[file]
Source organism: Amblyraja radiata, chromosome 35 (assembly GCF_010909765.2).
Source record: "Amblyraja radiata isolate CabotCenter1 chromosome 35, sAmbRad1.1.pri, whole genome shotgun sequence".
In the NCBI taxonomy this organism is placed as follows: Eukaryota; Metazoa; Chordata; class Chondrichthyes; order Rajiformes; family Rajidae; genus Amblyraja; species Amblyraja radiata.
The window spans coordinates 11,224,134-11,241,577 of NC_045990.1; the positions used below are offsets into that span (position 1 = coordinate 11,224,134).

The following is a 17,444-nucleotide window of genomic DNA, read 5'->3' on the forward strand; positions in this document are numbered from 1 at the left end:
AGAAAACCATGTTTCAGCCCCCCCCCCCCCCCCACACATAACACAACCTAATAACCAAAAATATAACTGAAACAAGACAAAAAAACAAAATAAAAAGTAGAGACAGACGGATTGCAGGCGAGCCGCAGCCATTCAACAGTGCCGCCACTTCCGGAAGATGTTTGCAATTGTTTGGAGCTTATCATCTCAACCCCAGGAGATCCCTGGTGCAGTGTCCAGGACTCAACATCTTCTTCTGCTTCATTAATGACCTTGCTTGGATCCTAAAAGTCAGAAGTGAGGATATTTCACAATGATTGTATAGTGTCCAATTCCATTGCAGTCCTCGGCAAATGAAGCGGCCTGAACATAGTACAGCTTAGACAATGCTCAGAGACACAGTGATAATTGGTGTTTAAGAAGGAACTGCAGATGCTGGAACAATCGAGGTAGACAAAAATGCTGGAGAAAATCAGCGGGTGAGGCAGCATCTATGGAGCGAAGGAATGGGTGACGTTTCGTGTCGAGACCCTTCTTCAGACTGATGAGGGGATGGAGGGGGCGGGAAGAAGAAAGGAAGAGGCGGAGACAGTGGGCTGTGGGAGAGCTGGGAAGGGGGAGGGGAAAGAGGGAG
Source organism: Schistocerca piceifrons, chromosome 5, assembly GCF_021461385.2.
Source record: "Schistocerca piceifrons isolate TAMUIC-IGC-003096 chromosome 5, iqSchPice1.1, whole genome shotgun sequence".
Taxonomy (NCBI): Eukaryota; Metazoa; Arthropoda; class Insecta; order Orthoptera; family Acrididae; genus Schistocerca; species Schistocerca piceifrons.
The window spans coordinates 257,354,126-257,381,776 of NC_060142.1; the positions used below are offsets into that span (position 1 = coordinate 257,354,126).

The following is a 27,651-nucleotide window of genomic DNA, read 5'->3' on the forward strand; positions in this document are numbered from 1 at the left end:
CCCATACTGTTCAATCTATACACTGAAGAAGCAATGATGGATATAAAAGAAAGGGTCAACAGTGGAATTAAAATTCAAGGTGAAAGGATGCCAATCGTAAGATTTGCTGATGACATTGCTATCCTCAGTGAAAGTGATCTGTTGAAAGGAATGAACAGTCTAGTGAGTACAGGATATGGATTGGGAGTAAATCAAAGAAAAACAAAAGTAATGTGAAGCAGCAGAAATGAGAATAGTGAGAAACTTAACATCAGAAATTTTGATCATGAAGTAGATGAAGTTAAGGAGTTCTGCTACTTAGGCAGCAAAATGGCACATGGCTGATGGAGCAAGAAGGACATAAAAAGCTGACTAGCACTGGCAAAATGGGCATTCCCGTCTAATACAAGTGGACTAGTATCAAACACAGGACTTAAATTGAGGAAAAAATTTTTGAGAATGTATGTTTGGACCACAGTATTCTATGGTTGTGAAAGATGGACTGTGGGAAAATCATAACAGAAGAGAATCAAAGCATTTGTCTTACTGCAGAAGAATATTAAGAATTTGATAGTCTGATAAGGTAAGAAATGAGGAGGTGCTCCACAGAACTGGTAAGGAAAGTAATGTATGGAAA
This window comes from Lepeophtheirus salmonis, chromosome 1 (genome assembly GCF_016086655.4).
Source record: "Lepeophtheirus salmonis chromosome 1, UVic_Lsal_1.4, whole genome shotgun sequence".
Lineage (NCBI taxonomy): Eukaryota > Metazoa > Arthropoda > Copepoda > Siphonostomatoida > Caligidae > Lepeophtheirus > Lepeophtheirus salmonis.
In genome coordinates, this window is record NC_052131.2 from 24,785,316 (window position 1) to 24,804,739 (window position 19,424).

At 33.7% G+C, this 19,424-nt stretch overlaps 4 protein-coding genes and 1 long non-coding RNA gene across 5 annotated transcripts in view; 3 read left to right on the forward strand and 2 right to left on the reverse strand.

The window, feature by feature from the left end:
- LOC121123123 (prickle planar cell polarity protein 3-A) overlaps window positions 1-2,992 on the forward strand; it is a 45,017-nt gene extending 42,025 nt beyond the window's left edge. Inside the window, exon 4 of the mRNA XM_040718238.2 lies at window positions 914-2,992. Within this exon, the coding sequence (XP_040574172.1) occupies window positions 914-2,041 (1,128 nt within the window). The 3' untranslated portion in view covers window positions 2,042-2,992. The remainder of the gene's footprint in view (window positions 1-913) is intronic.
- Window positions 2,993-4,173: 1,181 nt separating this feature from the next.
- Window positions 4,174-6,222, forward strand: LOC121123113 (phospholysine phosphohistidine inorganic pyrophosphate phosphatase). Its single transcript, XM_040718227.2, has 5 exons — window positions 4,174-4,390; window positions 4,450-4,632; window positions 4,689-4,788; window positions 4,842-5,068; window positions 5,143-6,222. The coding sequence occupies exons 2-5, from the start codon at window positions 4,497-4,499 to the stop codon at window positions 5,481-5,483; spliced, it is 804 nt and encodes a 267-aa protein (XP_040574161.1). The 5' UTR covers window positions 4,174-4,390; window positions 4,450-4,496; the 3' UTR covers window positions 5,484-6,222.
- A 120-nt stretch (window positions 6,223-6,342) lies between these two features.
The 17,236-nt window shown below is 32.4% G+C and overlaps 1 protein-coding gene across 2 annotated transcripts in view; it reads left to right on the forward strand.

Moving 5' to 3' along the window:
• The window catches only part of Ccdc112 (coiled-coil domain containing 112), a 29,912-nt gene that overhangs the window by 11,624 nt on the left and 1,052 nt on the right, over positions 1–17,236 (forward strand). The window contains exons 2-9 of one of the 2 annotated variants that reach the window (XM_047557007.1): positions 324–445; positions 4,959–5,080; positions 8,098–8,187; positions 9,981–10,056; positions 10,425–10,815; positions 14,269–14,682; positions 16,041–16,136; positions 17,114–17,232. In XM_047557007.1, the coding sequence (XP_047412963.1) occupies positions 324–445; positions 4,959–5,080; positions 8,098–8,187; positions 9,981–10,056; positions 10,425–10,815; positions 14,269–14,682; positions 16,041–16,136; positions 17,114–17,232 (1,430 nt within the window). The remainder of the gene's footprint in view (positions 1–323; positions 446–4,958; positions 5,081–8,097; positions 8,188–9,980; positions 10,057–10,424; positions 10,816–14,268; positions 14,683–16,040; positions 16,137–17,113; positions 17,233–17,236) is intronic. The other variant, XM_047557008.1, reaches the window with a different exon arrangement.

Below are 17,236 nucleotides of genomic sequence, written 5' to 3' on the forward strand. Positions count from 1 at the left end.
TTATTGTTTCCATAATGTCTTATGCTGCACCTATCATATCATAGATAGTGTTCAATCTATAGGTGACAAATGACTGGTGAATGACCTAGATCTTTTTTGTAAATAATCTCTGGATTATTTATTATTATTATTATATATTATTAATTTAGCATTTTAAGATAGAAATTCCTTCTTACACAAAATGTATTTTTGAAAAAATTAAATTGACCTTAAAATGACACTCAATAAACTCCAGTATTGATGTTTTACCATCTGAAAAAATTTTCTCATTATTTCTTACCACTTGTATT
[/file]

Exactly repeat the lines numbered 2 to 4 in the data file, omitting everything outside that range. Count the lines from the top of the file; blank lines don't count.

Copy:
Source record: "Amblyraja radiata isolate CabotCenter1 chromosome 35, sAmbRad1.1.pri, whole genome shotgun sequence".
In the NCBI taxonomy this organism is placed as follows: Eukaryota; Metazoa; Chordata; class Chondrichthyes; order Rajiformes; family Rajidae; genus Amblyraja; species Amblyraja radiata.
The window spans coordinates 11,224,134-11,241,577 of NC_045990.1; the positions used below are offsets into that span (position 1 = coordinate 11,224,134).